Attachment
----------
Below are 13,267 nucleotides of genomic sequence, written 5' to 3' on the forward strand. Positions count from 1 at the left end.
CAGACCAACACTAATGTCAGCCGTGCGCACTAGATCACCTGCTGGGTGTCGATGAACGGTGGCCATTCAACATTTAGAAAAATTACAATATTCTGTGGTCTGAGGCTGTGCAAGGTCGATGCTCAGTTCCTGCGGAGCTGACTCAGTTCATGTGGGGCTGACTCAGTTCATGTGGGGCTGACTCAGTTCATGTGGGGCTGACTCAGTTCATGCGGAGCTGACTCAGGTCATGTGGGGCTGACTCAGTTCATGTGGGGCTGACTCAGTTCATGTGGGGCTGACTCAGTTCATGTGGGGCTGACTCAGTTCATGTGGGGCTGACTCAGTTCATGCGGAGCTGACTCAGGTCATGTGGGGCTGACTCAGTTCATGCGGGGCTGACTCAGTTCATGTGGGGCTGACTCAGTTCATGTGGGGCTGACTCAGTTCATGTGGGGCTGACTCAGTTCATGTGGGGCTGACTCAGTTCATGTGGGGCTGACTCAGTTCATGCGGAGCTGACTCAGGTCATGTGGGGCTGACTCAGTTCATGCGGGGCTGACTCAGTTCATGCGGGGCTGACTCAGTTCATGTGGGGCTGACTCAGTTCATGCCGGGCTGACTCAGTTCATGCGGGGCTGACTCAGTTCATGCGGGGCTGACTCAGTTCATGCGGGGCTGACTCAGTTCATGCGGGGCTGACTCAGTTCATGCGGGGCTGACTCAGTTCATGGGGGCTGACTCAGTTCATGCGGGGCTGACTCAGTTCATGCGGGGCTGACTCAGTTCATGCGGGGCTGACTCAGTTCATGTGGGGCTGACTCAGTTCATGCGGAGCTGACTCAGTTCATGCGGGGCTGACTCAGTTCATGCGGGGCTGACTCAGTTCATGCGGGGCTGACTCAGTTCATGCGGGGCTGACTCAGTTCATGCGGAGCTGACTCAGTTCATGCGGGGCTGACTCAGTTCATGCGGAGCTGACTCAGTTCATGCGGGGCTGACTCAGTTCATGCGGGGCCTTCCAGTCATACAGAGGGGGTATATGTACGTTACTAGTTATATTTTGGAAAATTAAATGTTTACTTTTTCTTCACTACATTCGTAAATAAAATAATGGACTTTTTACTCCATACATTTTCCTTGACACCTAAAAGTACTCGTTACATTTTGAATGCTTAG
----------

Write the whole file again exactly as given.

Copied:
Below are 13,267 nucleotides of genomic sequence, written 5' to 3' on the forward strand. Positions count from 1 at the left end.
CAGACCAACACTAATGTCAGCCGTGCGCACTAGATCACCTGCTGGGTGTCGATGAACGGTGGCCATTCAACATTTAGAAAAATTACAATATTCTGTGGTCTGAGGCTGTGCAAGGTCGATGCTCAGTTCCTGCGGAGCTGACTCAGTTCATGTGGGGCTGACTCAGTTCATGTGGGGCTGACTCAGTTCATGTGGGGCTGACTCAGTTCATGCGGAGCTGACTCAGGTCATGTGGGGCTGACTCAGTTCATGTGGGGCTGACTCAGTTCATGTGGGGCTGACTCAGTTCATGTGGGGCTGACTCAGTTCATGTGGGGCTGACTCAGTTCATGCGGAGCTGACTCAGGTCATGTGGGGCTGACTCAGTTCATGCGGGGCTGACTCAGTTCATGTGGGGCTGACTCAGTTCATGTGGGGCTGACTCAGTTCATGTGGGGCTGACTCAGTTCATGTGGGGCTGACTCAGTTCATGTGGGGCTGACTCAGTTCATGCGGAGCTGACTCAGGTCATGTGGGGCTGACTCAGTTCATGCGGGGCTGACTCAGTTCATGCGGGGCTGACTCAGTTCATGTGGGGCTGACTCAGTTCATGCCGGGCTGACTCAGTTCATGCGGGGCTGACTCAGTTCATGCGGGGCTGACTCAGTTCATGCGGGGCTGACTCAGTTCATGCGGGGCTGACTCAGTTCATGCGGGGCTGACTCAGTTCATGGGGGCTGACTCAGTTCATGCGGGGCTGACTCAGTTCATGCGGGGCTGACTCAGTTCATGCGGGGCTGACTCAGTTCATGTGGGGCTGACTCAGTTCATGCGGAGCTGACTCAGTTCATGCGGGGCTGACTCAGTTCATGCGGGGCTGACTCAGTTCATGCGGGGCTGACTCAGTTCATGCGGGGCTGACTCAGTTCATGCGGAGCTGACTCAGTTCATGCGGGGCTGACTCAGTTCATGCGGAGCTGACTCAGTTCATGCGGGGCTGACTCAGTTCATGCGGGGCCTTCCAGTCATACAGAGGGGGTATATGTACGTTACTAGTTATATTTTGGAAAATTAAATGTTTACTTTTTCTTCACTACATTCGTAAATAAAATAATGGACTTTTTACTCCATACATTTTCCTTGACACCTAAAAGTACTCGTTACATTTTGAATGCTTAG